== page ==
Northern Ireland

NFL to touchdown in Ireland with Pittsburgh Steelers?

Pittsburgh Steelers training

Is American football about to touchdown in Dublin?

The NFL is looking at the possibility of staging a second regular season game overseas, following the success of matches held in London.

Since 2005, the NFL has played a regular season game - a competitive mid-season match rather than a friendly or pre-season game - at Wembley Stadium in London, in front of enthusiastic crowds of around 80,000 each time.

It's an experiment set to continue in October, when the New England Patriots will face the St Louis Rams.

The success and appeal of this 'exported' fixture means that other cities now clamour to host a game, and with the NFL now considering a second fixture overseas, Dublin is emerging as a prime candidate.

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Media captionUS Ambassador to Ireland and Pittsburgh Steelers owner Dan Rooney is keen for Croke Park to stage an NFL game.

Dublin has the stadium, Croke Park, the home of Gaelic games, which has an 82,500 capacity.

It also has an ideal advocate in the form of the US ambassador to Dublin.

Dan Rooney is also the owner of the Pittsburgh Steelers and is steeped in the history of the sport.

He describes himself as "the last man standing", pointing out that among the 32 families of team owners within the NFL, he is the one who goes right back to the very beginning of the Steelers' existence.

He was aged just one when his father, Art, started the Pittsburgh franchise in 1933.

He grew up among the legends of the game, and freely mentions the likes of George Halas, legendary owner of the Chicago Bears, and Vince Lombardi, the iconic coach of the Green Bay Packers in conversation at the US embassy in Dublin.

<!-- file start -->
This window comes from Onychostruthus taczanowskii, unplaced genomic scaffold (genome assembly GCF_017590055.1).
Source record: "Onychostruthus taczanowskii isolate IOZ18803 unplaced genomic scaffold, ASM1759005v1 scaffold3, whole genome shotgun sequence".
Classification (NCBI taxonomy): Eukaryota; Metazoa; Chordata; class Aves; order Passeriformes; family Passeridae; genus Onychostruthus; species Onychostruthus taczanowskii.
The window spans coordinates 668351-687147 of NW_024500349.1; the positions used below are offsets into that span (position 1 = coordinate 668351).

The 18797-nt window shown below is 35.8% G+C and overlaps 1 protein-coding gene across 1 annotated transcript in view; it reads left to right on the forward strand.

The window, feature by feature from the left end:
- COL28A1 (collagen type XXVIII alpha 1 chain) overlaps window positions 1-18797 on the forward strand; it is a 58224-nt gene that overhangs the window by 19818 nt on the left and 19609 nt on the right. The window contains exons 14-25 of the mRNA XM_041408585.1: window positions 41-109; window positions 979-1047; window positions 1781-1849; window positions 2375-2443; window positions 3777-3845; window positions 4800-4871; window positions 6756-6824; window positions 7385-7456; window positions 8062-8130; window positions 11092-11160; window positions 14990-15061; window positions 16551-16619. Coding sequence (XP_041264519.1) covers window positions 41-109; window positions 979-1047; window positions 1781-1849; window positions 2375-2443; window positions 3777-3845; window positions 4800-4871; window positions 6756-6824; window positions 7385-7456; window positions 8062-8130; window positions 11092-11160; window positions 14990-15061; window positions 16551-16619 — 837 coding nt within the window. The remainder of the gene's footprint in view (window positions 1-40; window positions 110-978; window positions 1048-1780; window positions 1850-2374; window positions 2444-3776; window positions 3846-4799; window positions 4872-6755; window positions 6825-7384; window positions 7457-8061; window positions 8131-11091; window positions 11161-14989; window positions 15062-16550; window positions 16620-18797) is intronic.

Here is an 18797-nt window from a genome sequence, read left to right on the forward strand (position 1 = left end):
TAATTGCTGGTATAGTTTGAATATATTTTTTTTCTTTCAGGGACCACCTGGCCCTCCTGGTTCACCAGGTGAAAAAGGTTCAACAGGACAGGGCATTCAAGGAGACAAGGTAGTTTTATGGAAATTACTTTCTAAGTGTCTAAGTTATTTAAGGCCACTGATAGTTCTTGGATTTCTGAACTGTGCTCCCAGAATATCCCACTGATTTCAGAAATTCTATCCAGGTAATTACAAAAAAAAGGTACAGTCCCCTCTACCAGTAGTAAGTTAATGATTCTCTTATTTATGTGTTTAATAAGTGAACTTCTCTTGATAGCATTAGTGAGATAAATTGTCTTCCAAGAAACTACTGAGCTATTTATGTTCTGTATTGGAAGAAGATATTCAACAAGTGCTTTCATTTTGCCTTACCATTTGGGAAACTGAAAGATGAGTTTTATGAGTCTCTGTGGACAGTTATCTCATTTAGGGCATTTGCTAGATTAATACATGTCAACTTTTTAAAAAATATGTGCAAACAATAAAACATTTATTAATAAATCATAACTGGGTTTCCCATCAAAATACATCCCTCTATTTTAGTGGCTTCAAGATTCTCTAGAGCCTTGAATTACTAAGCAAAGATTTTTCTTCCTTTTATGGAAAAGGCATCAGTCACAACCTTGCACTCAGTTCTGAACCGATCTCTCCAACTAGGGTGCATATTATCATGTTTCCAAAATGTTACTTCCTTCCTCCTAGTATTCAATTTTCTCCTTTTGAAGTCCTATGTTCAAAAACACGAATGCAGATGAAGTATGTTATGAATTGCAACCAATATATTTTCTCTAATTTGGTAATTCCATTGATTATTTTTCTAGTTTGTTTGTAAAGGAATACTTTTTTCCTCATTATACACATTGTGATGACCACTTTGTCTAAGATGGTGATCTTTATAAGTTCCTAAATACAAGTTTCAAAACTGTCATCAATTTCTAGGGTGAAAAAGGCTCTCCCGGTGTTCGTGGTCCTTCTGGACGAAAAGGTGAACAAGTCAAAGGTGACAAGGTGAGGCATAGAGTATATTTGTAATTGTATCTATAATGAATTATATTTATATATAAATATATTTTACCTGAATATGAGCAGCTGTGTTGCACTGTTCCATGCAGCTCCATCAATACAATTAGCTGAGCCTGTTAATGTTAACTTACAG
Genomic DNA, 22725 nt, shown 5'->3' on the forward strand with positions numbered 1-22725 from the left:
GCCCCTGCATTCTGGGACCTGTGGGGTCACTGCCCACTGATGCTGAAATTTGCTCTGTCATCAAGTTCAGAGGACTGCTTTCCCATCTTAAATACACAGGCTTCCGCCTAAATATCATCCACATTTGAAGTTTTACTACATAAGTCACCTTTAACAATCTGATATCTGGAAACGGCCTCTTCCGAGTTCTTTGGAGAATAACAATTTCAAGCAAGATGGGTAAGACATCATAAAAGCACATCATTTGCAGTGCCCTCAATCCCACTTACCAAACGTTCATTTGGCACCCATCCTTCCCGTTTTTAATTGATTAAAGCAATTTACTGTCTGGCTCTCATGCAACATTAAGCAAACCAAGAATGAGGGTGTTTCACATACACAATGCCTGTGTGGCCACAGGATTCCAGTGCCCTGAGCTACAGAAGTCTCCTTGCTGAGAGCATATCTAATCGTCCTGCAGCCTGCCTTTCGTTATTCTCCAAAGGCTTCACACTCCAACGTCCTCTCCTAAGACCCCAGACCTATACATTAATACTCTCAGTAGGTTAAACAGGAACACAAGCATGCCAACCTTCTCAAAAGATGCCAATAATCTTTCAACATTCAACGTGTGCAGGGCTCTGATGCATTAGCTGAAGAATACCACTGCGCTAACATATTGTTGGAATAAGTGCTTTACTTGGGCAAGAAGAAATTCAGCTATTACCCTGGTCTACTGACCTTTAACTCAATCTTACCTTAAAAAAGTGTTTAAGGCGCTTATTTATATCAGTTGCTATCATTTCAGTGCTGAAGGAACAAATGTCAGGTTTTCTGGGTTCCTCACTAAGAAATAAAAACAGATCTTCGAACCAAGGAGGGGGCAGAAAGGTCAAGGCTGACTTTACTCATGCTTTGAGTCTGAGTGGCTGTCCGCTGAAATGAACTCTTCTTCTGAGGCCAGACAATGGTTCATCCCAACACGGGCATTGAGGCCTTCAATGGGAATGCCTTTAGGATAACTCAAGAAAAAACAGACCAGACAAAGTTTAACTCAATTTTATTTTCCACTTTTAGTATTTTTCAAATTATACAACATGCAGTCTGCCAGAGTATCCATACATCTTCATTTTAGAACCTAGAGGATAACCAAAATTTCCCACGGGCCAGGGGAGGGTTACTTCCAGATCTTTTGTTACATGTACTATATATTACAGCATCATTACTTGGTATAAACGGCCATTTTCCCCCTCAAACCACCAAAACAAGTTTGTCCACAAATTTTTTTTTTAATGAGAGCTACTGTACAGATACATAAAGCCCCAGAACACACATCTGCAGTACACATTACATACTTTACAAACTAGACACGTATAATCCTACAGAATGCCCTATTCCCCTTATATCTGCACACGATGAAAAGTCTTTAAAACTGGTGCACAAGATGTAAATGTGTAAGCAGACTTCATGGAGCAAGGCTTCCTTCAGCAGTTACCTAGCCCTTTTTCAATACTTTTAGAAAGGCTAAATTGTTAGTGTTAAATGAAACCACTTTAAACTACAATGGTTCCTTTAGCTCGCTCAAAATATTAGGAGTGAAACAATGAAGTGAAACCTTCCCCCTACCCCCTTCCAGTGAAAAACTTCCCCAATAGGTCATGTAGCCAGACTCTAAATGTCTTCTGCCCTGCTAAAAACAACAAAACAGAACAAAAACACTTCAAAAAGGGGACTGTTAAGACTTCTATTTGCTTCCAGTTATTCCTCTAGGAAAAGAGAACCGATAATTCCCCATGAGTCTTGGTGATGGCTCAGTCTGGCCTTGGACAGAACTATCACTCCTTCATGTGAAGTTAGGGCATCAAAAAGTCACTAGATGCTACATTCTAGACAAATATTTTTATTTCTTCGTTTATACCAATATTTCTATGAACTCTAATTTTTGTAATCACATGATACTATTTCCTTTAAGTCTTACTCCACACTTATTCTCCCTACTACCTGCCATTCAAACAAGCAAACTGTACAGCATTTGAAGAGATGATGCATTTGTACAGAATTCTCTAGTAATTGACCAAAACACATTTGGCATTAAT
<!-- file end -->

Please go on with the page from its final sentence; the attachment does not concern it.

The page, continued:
The Rooney family also proudly trace their roots back to Newry, County Down.

It's hard to think of a stronger candidate to lobby for bringing a regular season NFL game to Ireland.

"I think it'd be terrific," he says.

"We came over before back in 1997 and played a pre-season game.

Irish heritage

"But now, with the regular season games in London at Wembley proving so successful, and tickets selling out almost as soon as they're put on sale, I would think it would be good to play a game here, at Croke Park, as the interest in the sport is so strong."

Image caption Previous games in Wembley have proved to be popular

A canny diplomat within the sport, Rooney says he has already lobbied Roger Goodell, the NFL commissioner, playing hard on the fact that Goodell's family heritage also happens to be Irish.

"We've talked about it," he grins.

"This year, with the Olympics in London, it just wouldn't be the year to do it.

"But I think sometime very soon it will happen and I think the commissioner is interested in working something out and, sure, I'd like to see the Steelers involved."

But Mr Rooney and his family represent just one voice among 32 owners of the league's teams.

Any move to bring a game to Dublin will need the consensus of all the owners.

This year, the NFL came to see Croke Park and discuss its suitability as a potential venue.

As Mark Waller, chief marketing officer for the NFL, explains, staging a game outside the United States is a formidable exercise for NFL teams.

He says there are a lot of boxes to tick before a venue is even deemed a feasible choice as host.

"When we bring a team over - we are bringing over at least 150 personnel - that's for each team.

"That's a massive infrastructural move and, I want to stress, with these overseas games it's also in the middle of our season. So, the logistics and planning side are key to the decision."


Image caption American football is becoming increasingly popular overseas

So, does Croke Park meet the league's criteria?

"We need stadiums that have availability in the middle of our season and the soccer season," says Mr Waller.

"We also need them to be large, able to take the levels of hospitality and corporate entertainment that we generate.

"We looked long and hard before we came to play regular season games at Wembley. Now we're looking seriously at playing two games internationally and, as we do that, Ireland and this venue in particular are very attractive to us."

If the NFL needed any proof of the passion for their sport in Ireland, a college football game between Notre Dame and Navy is being held in Dublin at the Aviva Stadium in September and is already a sell-out.

As ambassador Rooney tells us and will no doubt continue to tell his colleagues around the NFL, Ireland is more than ready to welcome America's Game.

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